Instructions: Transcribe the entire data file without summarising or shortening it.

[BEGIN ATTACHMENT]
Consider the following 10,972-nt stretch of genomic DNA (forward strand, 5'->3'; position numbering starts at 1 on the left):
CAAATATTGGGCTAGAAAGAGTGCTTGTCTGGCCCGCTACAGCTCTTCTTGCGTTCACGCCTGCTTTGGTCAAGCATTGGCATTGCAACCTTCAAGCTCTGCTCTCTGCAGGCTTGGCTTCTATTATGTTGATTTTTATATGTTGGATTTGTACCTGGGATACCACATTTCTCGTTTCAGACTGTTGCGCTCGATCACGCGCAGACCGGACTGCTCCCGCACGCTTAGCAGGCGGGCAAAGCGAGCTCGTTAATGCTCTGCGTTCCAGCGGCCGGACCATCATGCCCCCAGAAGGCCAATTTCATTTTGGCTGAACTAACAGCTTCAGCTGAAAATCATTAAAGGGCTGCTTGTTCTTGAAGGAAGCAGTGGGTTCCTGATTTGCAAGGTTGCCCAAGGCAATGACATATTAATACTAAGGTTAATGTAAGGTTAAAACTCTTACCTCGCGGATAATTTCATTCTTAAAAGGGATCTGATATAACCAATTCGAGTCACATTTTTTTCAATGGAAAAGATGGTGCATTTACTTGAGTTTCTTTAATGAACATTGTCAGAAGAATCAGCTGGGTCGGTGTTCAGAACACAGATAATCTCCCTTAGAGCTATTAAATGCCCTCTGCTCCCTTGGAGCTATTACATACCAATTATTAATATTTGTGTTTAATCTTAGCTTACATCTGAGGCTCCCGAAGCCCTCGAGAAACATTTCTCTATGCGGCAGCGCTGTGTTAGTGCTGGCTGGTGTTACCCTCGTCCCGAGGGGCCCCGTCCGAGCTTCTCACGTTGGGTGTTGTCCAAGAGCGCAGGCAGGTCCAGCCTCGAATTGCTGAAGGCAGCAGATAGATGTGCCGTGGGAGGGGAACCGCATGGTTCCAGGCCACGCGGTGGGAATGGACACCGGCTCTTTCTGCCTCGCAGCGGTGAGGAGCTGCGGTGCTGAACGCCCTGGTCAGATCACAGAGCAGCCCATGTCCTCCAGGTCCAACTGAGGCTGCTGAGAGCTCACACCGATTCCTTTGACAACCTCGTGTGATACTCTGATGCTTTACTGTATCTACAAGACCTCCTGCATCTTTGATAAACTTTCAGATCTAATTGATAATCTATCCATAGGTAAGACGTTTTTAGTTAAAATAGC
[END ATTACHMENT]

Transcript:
Consider the following 10,972-nt stretch of genomic DNA (forward strand, 5'->3'; position numbering starts at 1 on the left):
CAAATATTGGGCTAGAAAGAGTGCTTGTCTGGCCCGCTACAGCTCTTCTTGCGTTCACGCCTGCTTTGGTCAAGCATTGGCATTGCAACCTTCAAGCTCTGCTCTCTGCAGGCTTGGCTTCTATTATGTTGATTTTTATATGTTGGATTTGTACCTGGGATACCACATTTCTCGTTTCAGACTGTTGCGCTCGATCACGCGCAGACCGGACTGCTCCCGCACGCTTAGCAGGCGGGCAAAGCGAGCTCGTTAATGCTCTGCGTTCCAGCGGCCGGACCATCATGCCCCCAGAAGGCCAATTTCATTTTGGCTGAACTAACAGCTTCAGCTGAAAATCATTAAAGGGCTGCTTGTTCTTGAAGGAAGCAGTGGGTTCCTGATTTGCAAGGTTGCCCAAGGCAATGACATATTAATACTAAGGTTAATGTAAGGTTAAAACTCTTACCTCGCGGATAATTTCATTCTTAAAAGGGATCTGATATAACCAATTCGAGTCACATTTTTTTCAATGGAAAAGATGGTGCATTTACTTGAGTTTCTTTAATGAACATTGTCAGAAGAATCAGCTGGGTCGGTGTTCAGAACACAGATAATCTCCCTTAGAGCTATTAAATGCCCTCTGCTCCCTTGGAGCTATTACATACCAATTATTAATATTTGTGTTTAATCTTAGCTTACATCTGAGGCTCCCGAAGCCCTCGAGAAACATTTCTCTATGCGGCAGCGCTGTGTTAGTGCTGGCTGGTGTTACCCTCGTCCCGAGGGGCCCCGTCCGAGCTTCTCACGTTGGGTGTTGTCCAAGAGCGCAGGCAGGTCCAGCCTCGAATTGCTGAAGGCAGCAGATAGATGTGCCGTGGGAGGGGAACCGCATGGTTCCAGGCCACGCGGTGGGAATGGACACCGGCTCTTTCTGCCTCGCAGCGGTGAGGAGCTGCGGTGCTGAACGCCCTGGTCAGATCACAGAGCAGCCCATGTCCTCCAGGTCCAACTGAGGCTGCTGAGAGCTCACACCGATTCCTTTGACAACCTCGTGTGATACTCTGATGCTTTACTGTATCTACAAGACCTCCTGCATCTTTGATAAACTTTCAGATCTAATTGATAATCTATCCATAGGTAAGACGTTTTTAGTTAAAATAGC